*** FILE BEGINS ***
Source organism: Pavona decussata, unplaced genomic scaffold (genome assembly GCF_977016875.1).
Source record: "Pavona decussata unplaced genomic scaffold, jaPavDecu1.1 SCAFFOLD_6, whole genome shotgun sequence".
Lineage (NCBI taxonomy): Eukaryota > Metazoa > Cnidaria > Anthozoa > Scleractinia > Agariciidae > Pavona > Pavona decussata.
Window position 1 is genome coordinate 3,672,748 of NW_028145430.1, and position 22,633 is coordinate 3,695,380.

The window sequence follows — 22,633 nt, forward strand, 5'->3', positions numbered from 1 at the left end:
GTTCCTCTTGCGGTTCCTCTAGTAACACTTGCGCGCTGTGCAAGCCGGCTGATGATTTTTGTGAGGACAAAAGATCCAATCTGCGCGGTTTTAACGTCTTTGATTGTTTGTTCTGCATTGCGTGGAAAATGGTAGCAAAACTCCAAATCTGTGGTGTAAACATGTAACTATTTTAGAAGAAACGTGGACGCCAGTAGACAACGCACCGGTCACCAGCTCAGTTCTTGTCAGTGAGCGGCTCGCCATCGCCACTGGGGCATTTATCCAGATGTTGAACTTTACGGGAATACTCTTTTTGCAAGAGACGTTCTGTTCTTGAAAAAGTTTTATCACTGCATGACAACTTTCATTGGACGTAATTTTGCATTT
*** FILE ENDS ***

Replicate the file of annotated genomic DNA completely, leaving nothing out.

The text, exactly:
Source organism: Pavona decussata, unplaced genomic scaffold (genome assembly GCF_977016875.1).
Source record: "Pavona decussata unplaced genomic scaffold, jaPavDecu1.1 SCAFFOLD_6, whole genome shotgun sequence".
Lineage (NCBI taxonomy): Eukaryota > Metazoa > Cnidaria > Anthozoa > Scleractinia > Agariciidae > Pavona > Pavona decussata.
Window position 1 is genome coordinate 3,672,748 of NW_028145430.1, and position 22,633 is coordinate 3,695,380.

The window sequence follows — 22,633 nt, forward strand, 5'->3', positions numbered from 1 at the left end:
GTTCCTCTTGCGGTTCCTCTAGTAACACTTGCGCGCTGTGCAAGCCGGCTGATGATTTTTGTGAGGACAAAAGATCCAATCTGCGCGGTTTTAACGTCTTTGATTGTTTGTTCTGCATTGCGTGGAAAATGGTAGCAAAACTCCAAATCTGTGGTGTAAACATGTAACTATTTTAGAAGAAACGTGGACGCCAGTAGACAACGCACCGGTCACCAGCTCAGTTCTTGTCAGTGAGCGGCTCGCCATCGCCACTGGGGCATTTATCCAGATGTTGAACTTTACGGGAATACTCTTTTTGCAAGAGACGTTCTGTTCTTGAAAAAGTTTTATCACTGCATGACAACTTTCATTGGACGTAATTTTGCATTT